So, I'm interested in modification but am concerned about two things

 

1) Can I (easily) take regular photos with the camera (or is it for astro-use only after the mod?)

 

2) Is the modification reversible? 

 

 

If No on both of those questions, what are my options (and expectations) for shooting with an unmodified camera for these scenarios: 

 

1) Emmission Nebula 

2) Galaxies

3) Star Cluster

4) Milky Way

You can take regular photos with a modded camera, but you will need to set a custom white balance for each lighting scenario to keep the additional red signal from overwhelming the image. I use my modded Canon for outdoor photography, and use a custom white balance set from a neutral grey card photographed in sunlight. Works fine for cloudy days, too. That part isn't difficult. I don't know how complicated it would be to reverse the modification, but it should be just a matter of opening the camera back up, removing the IR filter, and restoring the original. You can also get filters that you can add to the lens that mimic the stock filter over the sensor, but I haven't looked into them enough to be able to recommend any. But there are options.

 

Be advised, though, that if you shoot with a modded camera and CWB, your fall color photos are going to have some serious sizzle...

Annotation 2021-01-27 103133.jpg



#7 jgraham

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Posted 28 January 2021 - 12:43 PM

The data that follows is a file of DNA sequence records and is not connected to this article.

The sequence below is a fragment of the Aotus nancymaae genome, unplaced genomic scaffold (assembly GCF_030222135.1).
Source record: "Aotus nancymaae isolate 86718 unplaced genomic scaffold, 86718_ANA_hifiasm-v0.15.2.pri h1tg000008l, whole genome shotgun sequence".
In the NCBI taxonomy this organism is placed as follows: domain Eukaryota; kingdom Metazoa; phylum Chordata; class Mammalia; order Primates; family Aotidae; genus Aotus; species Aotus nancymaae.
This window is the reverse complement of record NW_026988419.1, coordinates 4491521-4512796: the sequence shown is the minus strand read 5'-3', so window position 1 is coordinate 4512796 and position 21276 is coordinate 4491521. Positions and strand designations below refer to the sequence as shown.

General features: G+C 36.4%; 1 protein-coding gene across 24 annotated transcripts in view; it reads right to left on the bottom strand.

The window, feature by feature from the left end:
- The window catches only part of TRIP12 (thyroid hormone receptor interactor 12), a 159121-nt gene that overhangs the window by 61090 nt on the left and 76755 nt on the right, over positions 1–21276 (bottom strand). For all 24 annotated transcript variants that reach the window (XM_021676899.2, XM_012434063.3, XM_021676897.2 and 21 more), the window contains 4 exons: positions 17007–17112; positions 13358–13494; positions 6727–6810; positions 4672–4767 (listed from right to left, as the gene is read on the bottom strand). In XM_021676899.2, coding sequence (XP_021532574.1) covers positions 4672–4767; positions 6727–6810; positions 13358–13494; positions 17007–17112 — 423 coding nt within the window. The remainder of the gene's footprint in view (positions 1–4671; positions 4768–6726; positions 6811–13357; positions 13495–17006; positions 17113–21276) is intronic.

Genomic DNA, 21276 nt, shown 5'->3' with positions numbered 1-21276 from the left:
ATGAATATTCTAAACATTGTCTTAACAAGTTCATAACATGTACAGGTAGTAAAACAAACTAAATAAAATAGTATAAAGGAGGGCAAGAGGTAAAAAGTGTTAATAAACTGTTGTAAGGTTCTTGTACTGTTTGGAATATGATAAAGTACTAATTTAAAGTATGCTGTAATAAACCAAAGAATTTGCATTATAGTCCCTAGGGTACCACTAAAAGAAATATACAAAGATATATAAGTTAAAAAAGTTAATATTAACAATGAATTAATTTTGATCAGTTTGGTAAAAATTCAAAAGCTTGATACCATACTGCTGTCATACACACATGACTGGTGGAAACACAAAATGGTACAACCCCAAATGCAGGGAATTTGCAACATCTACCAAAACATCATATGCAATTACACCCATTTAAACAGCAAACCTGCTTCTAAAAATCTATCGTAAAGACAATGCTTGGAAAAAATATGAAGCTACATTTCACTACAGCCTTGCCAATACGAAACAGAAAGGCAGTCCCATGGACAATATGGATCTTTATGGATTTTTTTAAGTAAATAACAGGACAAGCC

My vote...

Hutech IDAS LPS2
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#8 DoubleStaRR

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Posted 26 February 2021 - 11:43 AM

I just sent my Sony a7iii to Kolari Vision to have it Ha modified. I am going to try the custom white balance for daytime photography. They told me they are working on a clip in UV/IR filter for Sony to use for daytime photography that may be available later this year. 



#9 indio

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Posted 26 February 2021 - 06:00 PM

Thanks for the replies so far!

 

So, I'm interested in modification but am concerned about two things

 

1) Can I (easily) take regular photos with the camera (or is it for astro-use only after the mod?)

 

2) Is the modification reversible? 

 

 

If No on both of those questions, what are my options (and expectations) for shooting with an unmodified camera for these scenarios: 

 

1) Emmission Nebula 

2) Galaxies

3) Star Cluster

4) Milky Way

Though you could use modified camera for daytime photography that again involves using filter and/or relying on custom white balance. Reversing the modification will cost more money assuming you are not doing it yourself.

 

With your collection of lenses, especially Ziess, I would not modify the camera rather buy a used modified camera OR buy 'the ONE' filter(if there is one) .


Edited by indio, 26 February 2021 - 06:00 PM.


#10 galacticinsomnia

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Posted 27 February 2021 - 12:17 AM

On a full spectrum mod, I got Astronomik L-2 UV-IR Blocking, and works fantastic. :) 



#11 PederP

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Posted Yesterday, 01:01 AM

I like my L-pro filter for full range targets.

I wish astronomik would make a similar filter with their XT glass. For nebula I use the UHC xt filter and enjoy how i get less halo and perfect stars in the corners. Guess ordinary thickness clip in filters messes a bit with backfocus distance.